App enabling people to assess if they are at risk of hepatitis and manage their liver health.
“Millions of Australians suffer from symptoms associated with liver disease with over 400,000 living with hepatitis B or hepatitis C.
Hepatitis Victoria introduces LiverWELL, a free interactive app that is a practical tool to help people optimise their liver health. There are many health apps around but they tend to be either for specialist clinicians or from those promoting a healthier diet.
LiverWELL has been informed and tested by people living with hepatitis.
“People with hepatitis and liver disease need practical tools that remind them to take their medications, schedule their appointments, record their test results and keep their personal health notes all in one place,” said Dr Nicole Allard, a general practitioner and specialist in hepatitis B. “The beauty of LiverWELL is that everyone with a mobile phone now has this option within their grasp and I will be recommending the app to my patients,” she said.
“Every week up to 6 Victorians die from viral hepatitis-related liver disease…and liver cancer is the fastest growing cancer in the country,” said Melanie Eagle, CEO of Hepatitis Victoria. “We need to tackle this health crisis head on,” she said.
“World Hepatitis Day is one of a handful of world health days mandated by the World Health Organisation precisely because hepatitis is such a serious and deadly disease,” said Jill Hennessy, Minister for Health in the Victorian Government. “The Victorian Government is committed to eradicating viral hepatitis in our community by 2030 and to do this we need clever and creative approaches. I congratulate Hepatitis Victoria on producing such a useful tool for people living with hepatitis,” said Minister Hennessy.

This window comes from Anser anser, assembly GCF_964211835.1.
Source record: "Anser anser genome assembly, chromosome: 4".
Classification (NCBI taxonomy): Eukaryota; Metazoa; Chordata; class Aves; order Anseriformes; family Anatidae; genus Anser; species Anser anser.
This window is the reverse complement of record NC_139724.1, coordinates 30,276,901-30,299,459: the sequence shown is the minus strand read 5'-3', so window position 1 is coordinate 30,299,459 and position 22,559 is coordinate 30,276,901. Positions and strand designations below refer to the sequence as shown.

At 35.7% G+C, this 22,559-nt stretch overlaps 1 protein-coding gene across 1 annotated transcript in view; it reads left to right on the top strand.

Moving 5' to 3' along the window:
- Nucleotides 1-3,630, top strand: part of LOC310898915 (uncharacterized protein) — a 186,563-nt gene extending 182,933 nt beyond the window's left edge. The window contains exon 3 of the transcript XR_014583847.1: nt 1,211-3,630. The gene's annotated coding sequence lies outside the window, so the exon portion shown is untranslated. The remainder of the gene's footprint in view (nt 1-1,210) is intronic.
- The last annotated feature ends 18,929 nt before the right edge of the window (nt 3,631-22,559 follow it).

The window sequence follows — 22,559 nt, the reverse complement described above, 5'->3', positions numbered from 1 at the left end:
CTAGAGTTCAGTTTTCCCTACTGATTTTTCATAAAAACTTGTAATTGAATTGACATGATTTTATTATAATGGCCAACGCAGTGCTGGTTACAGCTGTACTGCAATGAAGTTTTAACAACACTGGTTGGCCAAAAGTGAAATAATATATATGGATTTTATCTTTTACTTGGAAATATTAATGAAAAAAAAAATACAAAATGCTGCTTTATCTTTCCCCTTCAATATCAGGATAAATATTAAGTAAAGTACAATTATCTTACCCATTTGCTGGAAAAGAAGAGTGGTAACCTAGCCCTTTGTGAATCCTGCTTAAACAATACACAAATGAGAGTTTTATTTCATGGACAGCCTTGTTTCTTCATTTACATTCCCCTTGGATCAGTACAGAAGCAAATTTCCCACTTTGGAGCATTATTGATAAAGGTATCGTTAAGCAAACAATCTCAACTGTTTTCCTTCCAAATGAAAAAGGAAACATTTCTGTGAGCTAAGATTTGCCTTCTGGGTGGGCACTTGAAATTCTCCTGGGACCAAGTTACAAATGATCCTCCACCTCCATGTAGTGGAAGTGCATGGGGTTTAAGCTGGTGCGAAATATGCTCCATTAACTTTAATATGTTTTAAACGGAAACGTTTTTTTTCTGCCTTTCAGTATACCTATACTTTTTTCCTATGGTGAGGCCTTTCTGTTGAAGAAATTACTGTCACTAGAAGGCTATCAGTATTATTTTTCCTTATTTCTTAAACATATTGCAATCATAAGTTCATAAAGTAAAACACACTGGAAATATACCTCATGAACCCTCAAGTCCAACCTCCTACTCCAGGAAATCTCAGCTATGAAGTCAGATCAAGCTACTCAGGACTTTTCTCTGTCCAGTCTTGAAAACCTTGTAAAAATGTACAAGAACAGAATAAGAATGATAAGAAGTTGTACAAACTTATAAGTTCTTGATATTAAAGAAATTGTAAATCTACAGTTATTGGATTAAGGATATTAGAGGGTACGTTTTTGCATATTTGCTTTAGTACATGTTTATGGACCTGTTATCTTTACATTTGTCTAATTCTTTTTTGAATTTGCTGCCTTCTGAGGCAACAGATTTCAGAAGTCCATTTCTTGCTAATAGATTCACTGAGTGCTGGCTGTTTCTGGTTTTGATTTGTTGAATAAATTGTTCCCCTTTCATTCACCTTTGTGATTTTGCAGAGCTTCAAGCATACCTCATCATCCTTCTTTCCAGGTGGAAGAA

LiverWELL is now available for Android and Apple smartphones in English with the translation of main functions in Arabic, Chinese and Vietnamese.”Hepatitis Victoria, the not-for-profit organisation which developed the app. | http://bit.ly/2LFqwy6 (YouTube channel for Hepatitis Victoria)
“We are pleased to announce the release of our new and improved app, which is available free to download on Apple and Android mobile devices.
Here’s a selection of things you can do with the new features:
As part of a patient community, we can drive forward progress in PBC simply by recording data on the unmet needs we face every day. With you becoming part of our international patient registry, we will be able to directly influence medial research and help pharmaceutical companies discover new treatments to help PBC sufferers.
The tools, publications, and information you record can be shared with your clinician to assist with your ongoing appointments. Everything you record will be safely stored, anonymised and protected by our digital partner MTC Media.”PBC Foundation, the UK patient group which developed the app. | https://bit.ly/3n2RGyv
Spruce is an app developed by the British Liver Trust (@livertrust) to help people drink less frequently
“Unlike many other alcohol-related apps that try to get their user to do the impossible task of logging down every drink on a night out, Spruce is the first which focuses on the frequency of drink throughout the week.”
“Spruce users choose a weekly goal of three consecutive days of no drinking, and choose which days they will be ‘dry’. The user is then given gentle reminders on their progression, allowing them to monitor their intake and given ideas of non-alcohol activities to engage in.
For many people it’s easy to fall into the habit of having a drink most nights. Drinking even small amounts frequently is unhealthy and can lead to liver disease. But taking just three consecutive days off a week can reduce the chances of liver damage.
Three consecutive days is both achievable and beneficial; it helps people plan their week so that they can still socialise and have a drink if they want to, but are also aware that they need to take some time off drinking alcohol.
In our controlled test people who used Spruce were three times more likely (64%) to achieve three days dry than the control (23%).”British Liver Trust, the UK patient organisation which developed the app | http://bit.ly/2HI8VSa
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